Edmonds Mayor Mike Nelson Monday released a report summarizing the results of an outside Edmonds Police Department audit conducted by Center for Public Safety Management, LLC.
“Taking active steps to modernize our police department is a priority that benefits the entire community,” Nelson said. “This audit was one step to identify where we are already successful and what areas could be improved.”
With newly appointed Edmonds Police Chief Michelle Bennett leading the department, “we are well positioned to move forward with the recommendations,” the mayor added.
It a Monday news release, the city summarized the audit’s key findings and recommendations as follows:
- The department should continue enhancing recruitment efforts including ensuring that salary compensation for police officers remains comparable to neighboring jurisdictions, maintaining a robust online recruitment presence, and a focus on strategies to hire female officers who are underrepresented in the department.
- In virtually all police studies conducted by Center for Public Safety Management (CPSM), lack of communication is cited as a major organizational impediment. CPSM recommends the new police chief work on improving the department’s communication both up and down in the department.
- There should be a body-worn camera program for officers in the EPD.
- The department should give clear direction to sergeants about what violations should be forwarded as an internal complaint investigation and what violations should be referred for counseling.
- CPSM recommends that uses of force resulting in counseling or coaching be documented, and an explanation as to why the counseling or coaching was necessary.
- The department should track all informal complaints and analyze them to ensure inappropriate officer behavior is monitored and not overlooked.
“I appreciate the great work conducted by the CPSM auditors focused on our Edmonds Police Department,” Bennett said. “As the auditor states in the full report, we have an amazing department filled with dedicated and professional officers. There were some great suggestions posed in the audit, of which the majority we will work hard to complete. In the last six months, our department has already made great strides towards meeting many of the important recommendations. It’s always good to have an outside view as to what we as a police department can do more effectively or efficiently. We look forward to continuing this important work.”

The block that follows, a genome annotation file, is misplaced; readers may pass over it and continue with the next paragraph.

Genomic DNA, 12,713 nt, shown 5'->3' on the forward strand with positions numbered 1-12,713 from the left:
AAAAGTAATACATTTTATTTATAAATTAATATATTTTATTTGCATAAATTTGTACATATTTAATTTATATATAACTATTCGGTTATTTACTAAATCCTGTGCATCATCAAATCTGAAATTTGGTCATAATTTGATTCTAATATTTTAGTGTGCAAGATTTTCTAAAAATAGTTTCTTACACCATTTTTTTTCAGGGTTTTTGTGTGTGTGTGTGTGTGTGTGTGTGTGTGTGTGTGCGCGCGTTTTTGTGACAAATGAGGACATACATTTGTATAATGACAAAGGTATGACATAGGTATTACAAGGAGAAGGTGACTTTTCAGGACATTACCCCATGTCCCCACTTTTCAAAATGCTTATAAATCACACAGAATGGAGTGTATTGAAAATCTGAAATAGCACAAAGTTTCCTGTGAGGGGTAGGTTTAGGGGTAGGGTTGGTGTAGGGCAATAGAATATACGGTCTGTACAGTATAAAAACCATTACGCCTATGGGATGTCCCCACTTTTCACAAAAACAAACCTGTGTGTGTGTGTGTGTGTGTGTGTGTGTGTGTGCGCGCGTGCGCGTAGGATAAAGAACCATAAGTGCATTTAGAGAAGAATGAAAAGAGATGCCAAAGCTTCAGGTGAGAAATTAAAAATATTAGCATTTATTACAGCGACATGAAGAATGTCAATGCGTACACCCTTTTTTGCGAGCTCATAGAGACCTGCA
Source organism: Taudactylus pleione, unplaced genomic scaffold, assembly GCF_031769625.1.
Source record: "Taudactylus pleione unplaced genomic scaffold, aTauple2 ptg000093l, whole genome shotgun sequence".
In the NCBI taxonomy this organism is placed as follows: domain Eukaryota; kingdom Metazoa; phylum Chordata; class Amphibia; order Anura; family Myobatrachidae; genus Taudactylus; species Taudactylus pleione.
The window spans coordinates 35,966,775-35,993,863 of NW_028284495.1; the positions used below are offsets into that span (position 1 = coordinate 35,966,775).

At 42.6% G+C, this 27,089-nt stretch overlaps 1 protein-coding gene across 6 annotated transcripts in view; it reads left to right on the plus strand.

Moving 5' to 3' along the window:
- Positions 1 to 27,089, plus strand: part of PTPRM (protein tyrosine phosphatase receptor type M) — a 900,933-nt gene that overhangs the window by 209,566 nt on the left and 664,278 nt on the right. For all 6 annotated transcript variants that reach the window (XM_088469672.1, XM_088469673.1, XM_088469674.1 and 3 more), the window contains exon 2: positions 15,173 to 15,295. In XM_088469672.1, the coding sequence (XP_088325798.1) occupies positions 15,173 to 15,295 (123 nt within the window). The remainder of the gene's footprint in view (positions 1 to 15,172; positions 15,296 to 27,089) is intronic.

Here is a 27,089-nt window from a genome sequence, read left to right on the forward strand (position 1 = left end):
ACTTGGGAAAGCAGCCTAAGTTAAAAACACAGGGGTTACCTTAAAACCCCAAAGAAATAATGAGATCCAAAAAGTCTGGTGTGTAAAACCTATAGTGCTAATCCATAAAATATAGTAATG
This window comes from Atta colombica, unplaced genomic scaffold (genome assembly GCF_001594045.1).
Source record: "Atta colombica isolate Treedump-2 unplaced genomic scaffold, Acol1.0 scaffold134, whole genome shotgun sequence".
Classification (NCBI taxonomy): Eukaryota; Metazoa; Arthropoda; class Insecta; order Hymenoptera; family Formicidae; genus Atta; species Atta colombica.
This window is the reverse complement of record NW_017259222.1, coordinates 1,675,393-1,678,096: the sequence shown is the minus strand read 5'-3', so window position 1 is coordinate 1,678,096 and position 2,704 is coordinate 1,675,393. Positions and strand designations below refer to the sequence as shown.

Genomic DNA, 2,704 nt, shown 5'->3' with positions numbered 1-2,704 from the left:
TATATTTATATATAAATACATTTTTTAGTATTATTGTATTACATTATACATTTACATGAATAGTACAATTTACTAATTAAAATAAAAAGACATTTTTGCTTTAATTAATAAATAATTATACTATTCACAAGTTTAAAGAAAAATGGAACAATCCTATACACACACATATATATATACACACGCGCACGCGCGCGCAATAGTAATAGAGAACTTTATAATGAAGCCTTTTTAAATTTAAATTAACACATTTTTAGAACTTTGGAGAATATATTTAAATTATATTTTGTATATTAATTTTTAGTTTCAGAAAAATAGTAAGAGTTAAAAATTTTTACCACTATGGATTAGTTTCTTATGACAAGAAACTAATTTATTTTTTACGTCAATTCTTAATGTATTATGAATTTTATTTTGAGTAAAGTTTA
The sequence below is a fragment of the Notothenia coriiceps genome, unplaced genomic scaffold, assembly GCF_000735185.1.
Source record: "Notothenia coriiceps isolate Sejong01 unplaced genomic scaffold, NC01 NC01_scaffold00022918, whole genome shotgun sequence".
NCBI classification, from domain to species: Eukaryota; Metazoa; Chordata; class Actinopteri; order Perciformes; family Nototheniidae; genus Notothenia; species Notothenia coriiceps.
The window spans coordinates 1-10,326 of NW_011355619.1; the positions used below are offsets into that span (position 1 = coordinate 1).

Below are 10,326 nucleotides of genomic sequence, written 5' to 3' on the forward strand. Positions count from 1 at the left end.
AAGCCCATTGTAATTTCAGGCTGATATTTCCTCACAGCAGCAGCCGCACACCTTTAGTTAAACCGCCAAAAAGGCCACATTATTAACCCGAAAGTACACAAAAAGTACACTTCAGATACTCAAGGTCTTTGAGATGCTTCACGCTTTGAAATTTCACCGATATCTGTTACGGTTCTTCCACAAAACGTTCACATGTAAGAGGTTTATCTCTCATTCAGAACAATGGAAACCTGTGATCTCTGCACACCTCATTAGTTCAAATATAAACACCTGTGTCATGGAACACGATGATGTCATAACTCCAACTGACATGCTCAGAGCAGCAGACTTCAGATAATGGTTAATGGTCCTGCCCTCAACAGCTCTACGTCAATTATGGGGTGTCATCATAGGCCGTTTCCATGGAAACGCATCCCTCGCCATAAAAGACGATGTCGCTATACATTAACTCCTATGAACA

Bennett reviewed the audit report and has responded with initial items to be implemented or already under consideration based on the CPSM recommendations. Some of these items include:
- Develop a five-year strategic plan for the EPD starting in 2022
- After developing policy, negotiating with the union, and negotiating with the Body Camera company, body cameras are part of the 2022 budget requests and are scheduled for the pilot program to begin October 1st, 2021
- Research the feasibility of extending the hours of the Records Unit for better public access
- Document use of force counseling and coaching via the purchase of IA Pro/Blue Team software (specialized software for public service agencies)
- Continue to focus recruitment strategies on hiring females (and BIPOC), who are under-represented in the department
- Bring back the Citizen’s Police Academy and begin having classes twice a year under the job description of the newly hired Community Engagement Specialist
According to the CPSM report, “these recommendations are intended to form the basis of a long-term improvement plan for the city and department. It is important that we emphasize that this list of recommendations, though lengthy, is common in our operational assessments of agencies around the country.”